LONDON, England (CNN) -- Leaders of the world's largest economies agreed on Thursday to a package worth more than $1 trillion to tackle the global economic crisis.
Barack Obama: "The challenge is clear" for world leaders to tackle the economic crisis.
U.S. President Barack Obama called the deal "a turning point in our pursuit of global economic recovery." The plan calls for reform of the international banking system and the injection of more than $1 trillion into the world financial system.
The Group of 20 is taking "unprecedented steps" to attack the global economic downturn, stimulate growth and expand loans to troubled nations, Obama said at the close of the group's meeting in London.
"The challenge is clear," the U.S. president said. "The global economy is contracting. Trade is shrinking. Unemployment is rising. The international financial system is nearly frozen." Watch Obama's speech »
British Prime Minister Gordon Brown heralded the emergence of a "new world order" Thursday following the release of what he called an "unprecedented" package of measures to tackle the crisis.
The deal agreed by the leaders of the world's largest economies included reform of the international banking system and the injection of more than $1 trillion into the world financial system. Watch what was agreed to at the summit »
French President Nicolas Sarkozy and German Chancellor Angela Merkel, who had voiced concerns prior to the summit about the wisdom of pumping further public money into economies already in recession, welcomed Thursday's agreement -- though hinted at unresolved disagreements behind the scenes.
There had been concerns that a rift was opening up between the approach being championed by the U.S. and Britain -- more economic stimulus -- and that favored by France and Germany -- more banking regulations.
Sarkozy said the agreement represented "great progress" on reform of financial institutions and said "a page had been turned." Merkel described the deal as "a very, very good, almost historic compromise."
The six-point plan includes banking reform measures and more than $1 trillion to be spent on restoring credit, growth and jobs, as well as measures clamping down on tax havens and a commitment to build a green and sustainable economy. iReport: What's the economy like where you are?
Much of the G-20 communique issued at the end of the London summit restated promises and goals that international leaders had made earlier, relying on language such as "we remain committed" and "we reaffirm our historic commitment."
But Brown said: "Our message is clear and certain. We believe that in this new global age our prosperity is indivisible. We believe global problems require global solutions," Brown said.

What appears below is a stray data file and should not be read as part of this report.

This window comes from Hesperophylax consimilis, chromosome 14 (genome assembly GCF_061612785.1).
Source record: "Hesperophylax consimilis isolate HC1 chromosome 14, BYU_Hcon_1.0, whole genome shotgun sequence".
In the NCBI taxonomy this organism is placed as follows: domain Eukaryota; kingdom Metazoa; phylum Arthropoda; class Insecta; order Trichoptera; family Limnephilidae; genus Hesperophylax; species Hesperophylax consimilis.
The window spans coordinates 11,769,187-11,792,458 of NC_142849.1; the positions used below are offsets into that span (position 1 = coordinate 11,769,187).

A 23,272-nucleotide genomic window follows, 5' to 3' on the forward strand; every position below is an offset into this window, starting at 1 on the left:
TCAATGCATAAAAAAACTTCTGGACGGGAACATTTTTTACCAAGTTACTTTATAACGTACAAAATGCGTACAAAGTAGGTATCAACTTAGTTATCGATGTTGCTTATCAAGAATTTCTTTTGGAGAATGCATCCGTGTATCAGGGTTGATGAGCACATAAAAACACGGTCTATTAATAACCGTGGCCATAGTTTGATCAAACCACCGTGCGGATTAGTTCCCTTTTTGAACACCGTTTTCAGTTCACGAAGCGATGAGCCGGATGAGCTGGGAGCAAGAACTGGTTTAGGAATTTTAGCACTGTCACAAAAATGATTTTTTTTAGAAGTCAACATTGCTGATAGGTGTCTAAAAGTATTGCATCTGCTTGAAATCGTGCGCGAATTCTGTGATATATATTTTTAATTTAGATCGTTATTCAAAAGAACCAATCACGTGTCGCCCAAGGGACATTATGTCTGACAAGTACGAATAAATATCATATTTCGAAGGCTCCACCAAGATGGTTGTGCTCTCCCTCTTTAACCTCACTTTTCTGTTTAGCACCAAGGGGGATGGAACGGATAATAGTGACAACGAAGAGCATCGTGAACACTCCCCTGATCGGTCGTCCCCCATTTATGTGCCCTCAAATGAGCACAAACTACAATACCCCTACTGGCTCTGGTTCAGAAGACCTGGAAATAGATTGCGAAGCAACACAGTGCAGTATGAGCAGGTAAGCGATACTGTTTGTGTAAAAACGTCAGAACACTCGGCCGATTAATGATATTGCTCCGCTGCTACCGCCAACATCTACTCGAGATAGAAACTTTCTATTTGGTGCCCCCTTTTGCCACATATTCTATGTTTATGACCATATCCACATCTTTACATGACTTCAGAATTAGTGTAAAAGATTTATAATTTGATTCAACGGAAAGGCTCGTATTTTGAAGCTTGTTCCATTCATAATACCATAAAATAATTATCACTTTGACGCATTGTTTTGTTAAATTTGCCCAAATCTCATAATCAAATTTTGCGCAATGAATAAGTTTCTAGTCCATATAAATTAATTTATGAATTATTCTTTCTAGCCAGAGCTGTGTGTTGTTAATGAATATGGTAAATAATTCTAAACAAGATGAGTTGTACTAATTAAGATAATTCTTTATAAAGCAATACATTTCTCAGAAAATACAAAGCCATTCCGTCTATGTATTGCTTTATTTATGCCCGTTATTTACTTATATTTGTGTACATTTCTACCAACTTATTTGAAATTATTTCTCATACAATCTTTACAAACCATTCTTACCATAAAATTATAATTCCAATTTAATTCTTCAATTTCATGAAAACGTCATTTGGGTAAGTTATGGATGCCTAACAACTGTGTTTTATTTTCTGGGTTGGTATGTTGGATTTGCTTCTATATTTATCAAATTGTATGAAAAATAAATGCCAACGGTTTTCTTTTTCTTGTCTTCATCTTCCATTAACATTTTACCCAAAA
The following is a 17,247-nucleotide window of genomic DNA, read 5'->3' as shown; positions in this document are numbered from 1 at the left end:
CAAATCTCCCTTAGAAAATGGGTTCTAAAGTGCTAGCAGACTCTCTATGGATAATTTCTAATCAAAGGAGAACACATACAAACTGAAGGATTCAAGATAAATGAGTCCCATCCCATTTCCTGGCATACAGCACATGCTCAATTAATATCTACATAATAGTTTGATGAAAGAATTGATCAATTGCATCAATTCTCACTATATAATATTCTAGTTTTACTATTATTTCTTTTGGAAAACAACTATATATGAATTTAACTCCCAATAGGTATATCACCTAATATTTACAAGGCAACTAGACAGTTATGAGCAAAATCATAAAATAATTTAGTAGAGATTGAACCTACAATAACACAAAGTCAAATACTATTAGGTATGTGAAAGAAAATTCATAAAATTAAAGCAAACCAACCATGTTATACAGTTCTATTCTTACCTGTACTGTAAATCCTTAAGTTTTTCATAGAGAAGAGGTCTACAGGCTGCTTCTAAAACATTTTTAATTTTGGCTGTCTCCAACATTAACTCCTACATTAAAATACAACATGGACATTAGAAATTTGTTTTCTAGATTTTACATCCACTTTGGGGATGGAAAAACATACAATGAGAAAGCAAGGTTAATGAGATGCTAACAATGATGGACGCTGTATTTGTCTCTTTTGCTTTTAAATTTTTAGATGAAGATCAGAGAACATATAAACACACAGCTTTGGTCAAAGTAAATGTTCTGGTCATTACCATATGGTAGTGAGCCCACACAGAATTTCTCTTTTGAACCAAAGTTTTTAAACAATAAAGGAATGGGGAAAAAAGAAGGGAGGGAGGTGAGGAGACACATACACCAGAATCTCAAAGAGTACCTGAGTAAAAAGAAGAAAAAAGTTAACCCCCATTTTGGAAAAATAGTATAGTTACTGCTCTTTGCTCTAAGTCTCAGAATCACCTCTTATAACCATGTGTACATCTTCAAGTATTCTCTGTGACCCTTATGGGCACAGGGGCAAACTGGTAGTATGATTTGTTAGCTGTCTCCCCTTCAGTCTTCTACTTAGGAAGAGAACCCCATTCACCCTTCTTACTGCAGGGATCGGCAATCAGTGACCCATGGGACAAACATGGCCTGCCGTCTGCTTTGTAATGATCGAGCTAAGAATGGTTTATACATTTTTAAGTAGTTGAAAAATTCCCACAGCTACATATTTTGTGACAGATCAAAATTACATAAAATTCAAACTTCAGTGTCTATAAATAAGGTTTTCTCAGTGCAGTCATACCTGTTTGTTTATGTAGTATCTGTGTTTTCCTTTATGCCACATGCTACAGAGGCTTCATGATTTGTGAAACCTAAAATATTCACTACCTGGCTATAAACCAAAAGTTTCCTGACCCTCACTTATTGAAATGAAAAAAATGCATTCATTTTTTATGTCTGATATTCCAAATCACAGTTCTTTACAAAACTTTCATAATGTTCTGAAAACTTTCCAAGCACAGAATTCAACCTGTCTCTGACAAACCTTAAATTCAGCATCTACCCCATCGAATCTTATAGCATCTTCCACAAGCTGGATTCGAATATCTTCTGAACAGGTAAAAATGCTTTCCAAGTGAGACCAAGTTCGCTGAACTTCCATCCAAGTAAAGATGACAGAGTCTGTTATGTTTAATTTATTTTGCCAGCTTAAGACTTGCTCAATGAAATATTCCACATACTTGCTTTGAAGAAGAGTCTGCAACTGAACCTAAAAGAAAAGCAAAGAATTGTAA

"I think a new world order is emerging and with it the foundations of a new and progressive era of international cooperation." Watch Brown's statement »
Brown said the new rescue package, which includes a commitment to treble the resources available to the International Monetary Fund to $750 billion, amounted to "the largest macro economic stimulus the world has ever seen."
Along with existing national stimulus measures, Brown said efforts to bolster economies amounted to more than $5 trillion.
The six-point consensus consisted of measures to:
Obama said: "We owe it to all of our citizens to act and to act with urgency. We have agreed upon a series of unprecedented steps to restore growth and prevent a crisis like this from happening again."
"We have rejected the protectionism that could deepen this crisis. ... This cooperation between the world's leading economies signals our support for open markets," he said. "Second, we are committed to comprehensive reform of a failed regulatory system."
Obama added: "We can rebuild our global prosperity if we act with the sense of common purpose, persistence, and optimism that our moment demands."
Obama said the United States would also provide $448 million in additional aid to vulnerable nations which he described as "future drivers of world economic growth."
Brown said the G-20 would meet again later in the year to review the success of its plans and said details of the summit would be announced over the next few days. Watch global impact of the downturn »
"Together with the measures we have each taken nationally, this constitutes a global plan for recovery on an unprecedented scale," the G-20 communique said.
As expected, the communique included tough new measures to reform global financial institutions, citing "major failures" in regulation of the sector as "fundamental causes of the crisis."
The G-20 members will also establish a new Financial Stability Board to provide "early warning of macroeconomic and financial risks," the summit's final communique said, but it was not clear if board would have regulatory powers.
Brown said the final deal included agreement on tighter regulation of hedge funds, tax havens and the banking system.
"We will implement new rules on pay and bonuses at a global level that reflect actual performance with no more rewards for failure," Brown said. "We want to encourage corporate responsibility in every part of the world."
There were only a few protesters outside the summit when it started Thursday -- a marked difference from the thousands who gathered in central London 24 hours earlier. Watch more on the protests »
Police said they arrested nearly 90 people on Wednesday and were expecting more problems.
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